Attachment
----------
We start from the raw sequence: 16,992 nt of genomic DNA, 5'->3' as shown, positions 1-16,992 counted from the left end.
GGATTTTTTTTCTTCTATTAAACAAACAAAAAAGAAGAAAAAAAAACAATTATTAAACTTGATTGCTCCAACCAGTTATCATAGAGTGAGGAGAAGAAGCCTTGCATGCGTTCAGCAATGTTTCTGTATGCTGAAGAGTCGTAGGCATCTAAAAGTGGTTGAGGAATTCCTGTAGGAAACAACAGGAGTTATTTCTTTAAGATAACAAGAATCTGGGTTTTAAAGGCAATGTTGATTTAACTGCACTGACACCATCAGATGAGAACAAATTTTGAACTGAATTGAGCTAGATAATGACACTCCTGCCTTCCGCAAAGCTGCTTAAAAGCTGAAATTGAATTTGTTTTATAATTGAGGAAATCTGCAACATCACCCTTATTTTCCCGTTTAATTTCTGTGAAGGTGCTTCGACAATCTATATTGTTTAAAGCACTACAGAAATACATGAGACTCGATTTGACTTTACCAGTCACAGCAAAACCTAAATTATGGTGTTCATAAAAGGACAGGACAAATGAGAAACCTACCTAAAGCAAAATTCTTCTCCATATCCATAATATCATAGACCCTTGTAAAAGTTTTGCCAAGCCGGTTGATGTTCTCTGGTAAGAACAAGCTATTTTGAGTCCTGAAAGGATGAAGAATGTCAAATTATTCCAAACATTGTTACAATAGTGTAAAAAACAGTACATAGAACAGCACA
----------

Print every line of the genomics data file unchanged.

We start from the raw sequence: 16,992 nt of genomic DNA, 5'->3' as shown, positions 1-16,992 counted from the left end.
GGATTTTTTTTCTTCTATTAAACAAACAAAAAAGAAGAAAAAAAAACAATTATTAAACTTGATTGCTCCAACCAGTTATCATAGAGTGAGGAGAAGAAGCCTTGCATGCGTTCAGCAATGTTTCTGTATGCTGAAGAGTCGTAGGCATCTAAAAGTGGTTGAGGAATTCCTGTAGGAAACAACAGGAGTTATTTCTTTAAGATAACAAGAATCTGGGTTTTAAAGGCAATGTTGATTTAACTGCACTGACACCATCAGATGAGAACAAATTTTGAACTGAATTGAGCTAGATAATGACACTCCTGCCTTCCGCAAAGCTGCTTAAAAGCTGAAATTGAATTTGTTTTATAATTGAGGAAATCTGCAACATCACCCTTATTTTCCCGTTTAATTTCTGTGAAGGTGCTTCGACAATCTATATTGTTTAAAGCACTACAGAAATACATGAGACTCGATTTGACTTTACCAGTCACAGCAAAACCTAAATTATGGTGTTCATAAAAGGACAGGACAAATGAGAAACCTACCTAAAGCAAAATTCTTCTCCATATCCATAATATCATAGACCCTTGTAAAAGTTTTGCCAAGCCGGTTGATGTTCTCTGGTAAGAACAAGCTATTTTGAGTCCTGAAAGGATGAAGAATGTCAAATTATTCCAAACATTGTTACAATAGTGTAAAAAACAGTACATAGAACAGCACA